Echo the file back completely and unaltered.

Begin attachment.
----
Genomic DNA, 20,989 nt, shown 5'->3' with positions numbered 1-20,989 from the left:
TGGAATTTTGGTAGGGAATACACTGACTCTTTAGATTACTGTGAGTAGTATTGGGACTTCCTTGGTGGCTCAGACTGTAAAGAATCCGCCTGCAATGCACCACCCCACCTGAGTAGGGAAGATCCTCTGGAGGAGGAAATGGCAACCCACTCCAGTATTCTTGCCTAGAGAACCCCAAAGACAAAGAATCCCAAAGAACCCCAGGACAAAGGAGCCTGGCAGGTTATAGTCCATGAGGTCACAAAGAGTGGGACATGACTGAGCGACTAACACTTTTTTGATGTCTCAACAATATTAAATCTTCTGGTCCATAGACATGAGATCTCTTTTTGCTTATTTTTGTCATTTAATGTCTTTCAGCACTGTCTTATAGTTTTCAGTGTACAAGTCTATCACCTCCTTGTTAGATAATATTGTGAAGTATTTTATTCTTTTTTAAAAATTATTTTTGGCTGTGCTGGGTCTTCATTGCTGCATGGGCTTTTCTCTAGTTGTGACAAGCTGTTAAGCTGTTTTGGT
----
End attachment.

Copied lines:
Genomic DNA, 20,989 nt, shown 5'->3' with positions numbered 1-20,989 from the left:
TGGAATTTTGGTAGGGAATACACTGACTCTTTAGATTACTGTGAGTAGTATTGGGACTTCCTTGGTGGCTCAGACTGTAAAGAATCCGCCTGCAATGCACCACCCCACCTGAGTAGGGAAGATCCTCTGGAGGAGGAAATGGCAACCCACTCCAGTATTCTTGCCTAGAGAACCCCAAAGACAAAGAATCCCAAAGAACCCCAGGACAAAGGAGCCTGGCAGGTTATAGTCCATGAGGTCACAAAGAGTGGGACATGACTGAGCGACTAACACTTTTTTGATGTCTCAACAATATTAAATCTTCTGGTCCATAGACATGAGATCTCTTTTTGCTTATTTTTGTCATTTAATGTCTTTCAGCACTGTCTTATAGTTTTCAGTGTACAAGTCTATCACCTCCTTGTTAGATAATATTGTGAAGTATTTTATTCTTTTTTAAAAATTATTTTTGGCTGTGCTGGGTCTTCATTGCTGCATGGGCTTTTCTCTAGTTGTGACAAGCTGTTAAGCTGTTTTGGT